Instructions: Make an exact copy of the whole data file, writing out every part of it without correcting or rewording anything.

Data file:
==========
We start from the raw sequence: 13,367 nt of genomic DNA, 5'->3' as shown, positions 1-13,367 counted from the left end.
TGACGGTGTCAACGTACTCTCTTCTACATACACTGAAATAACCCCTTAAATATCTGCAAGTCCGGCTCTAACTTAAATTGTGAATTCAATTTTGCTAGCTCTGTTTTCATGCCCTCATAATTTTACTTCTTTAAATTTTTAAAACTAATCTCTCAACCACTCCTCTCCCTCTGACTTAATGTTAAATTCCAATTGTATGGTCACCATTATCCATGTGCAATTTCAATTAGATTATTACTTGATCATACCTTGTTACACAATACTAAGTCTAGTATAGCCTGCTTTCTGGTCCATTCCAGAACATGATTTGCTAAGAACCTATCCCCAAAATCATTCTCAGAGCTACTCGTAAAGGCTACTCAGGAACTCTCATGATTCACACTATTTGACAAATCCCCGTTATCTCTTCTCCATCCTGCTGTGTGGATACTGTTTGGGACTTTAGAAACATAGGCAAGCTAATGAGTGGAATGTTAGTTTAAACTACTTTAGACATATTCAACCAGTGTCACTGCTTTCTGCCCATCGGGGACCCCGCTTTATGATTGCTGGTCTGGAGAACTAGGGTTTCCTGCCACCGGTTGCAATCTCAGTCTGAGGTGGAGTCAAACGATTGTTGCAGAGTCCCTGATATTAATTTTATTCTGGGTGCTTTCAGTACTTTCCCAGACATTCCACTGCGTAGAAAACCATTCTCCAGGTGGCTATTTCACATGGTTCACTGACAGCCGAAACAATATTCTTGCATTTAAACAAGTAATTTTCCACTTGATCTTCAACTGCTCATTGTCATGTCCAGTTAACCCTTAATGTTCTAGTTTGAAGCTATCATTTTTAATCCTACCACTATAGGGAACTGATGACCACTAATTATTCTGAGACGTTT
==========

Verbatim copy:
We start from the raw sequence: 13,367 nt of genomic DNA, 5'->3' as shown, positions 1-13,367 counted from the left end.
TGACGGTGTCAACGTACTCTCTTCTACATACACTGAAATAACCCCTTAAATATCTGCAAGTCCGGCTCTAACTTAAATTGTGAATTCAATTTTGCTAGCTCTGTTTTCATGCCCTCATAATTTTACTTCTTTAAATTTTTAAAACTAATCTCTCAACCACTCCTCTCCCTCTGACTTAATGTTAAATTCCAATTGTATGGTCACCATTATCCATGTGCAATTTCAATTAGATTATTACTTGATCATACCTTGTTACACAATACTAAGTCTAGTATAGCCTGCTTTCTGGTCCATTCCAGAACATGATTTGCTAAGAACCTATCCCCAAAATCATTCTCAGAGCTACTCGTAAAGGCTACTCAGGAACTCTCATGATTCACACTATTTGACAAATCCCCGTTATCTCTTCTCCATCCTGCTGTGTGGATACTGTTTGGGACTTTAGAAACATAGGCAAGCTAATGAGTGGAATGTTAGTTTAAACTACTTTAGACATATTCAACCAGTGTCACTGCTTTCTGCCCATCGGGGACCCCGCTTTATGATTGCTGGTCTGGAGAACTAGGGTTTCCTGCCACCGGTTGCAATCTCAGTCTGAGGTGGAGTCAAACGATTGTTGCAGAGTCCCTGATATTAATTTTATTCTGGGTGCTTTCAGTACTTTCCCAGACATTCCACTGCGTAGAAAACCATTCTCCAGGTGGCTATTTCACATGGTTCACTGACAGCCGAAACAATATTCTTGCATTTAAACAAGTAATTTTCCACTTGATCTTCAACTGCTCATTGTCATGTCCAGTTAACCCTTAATGTTCTAGTTTGAAGCTATCATTTTTAATCCTACCACTATAGGGAACTGATGACCACTAATTATTCTGAGACGTTT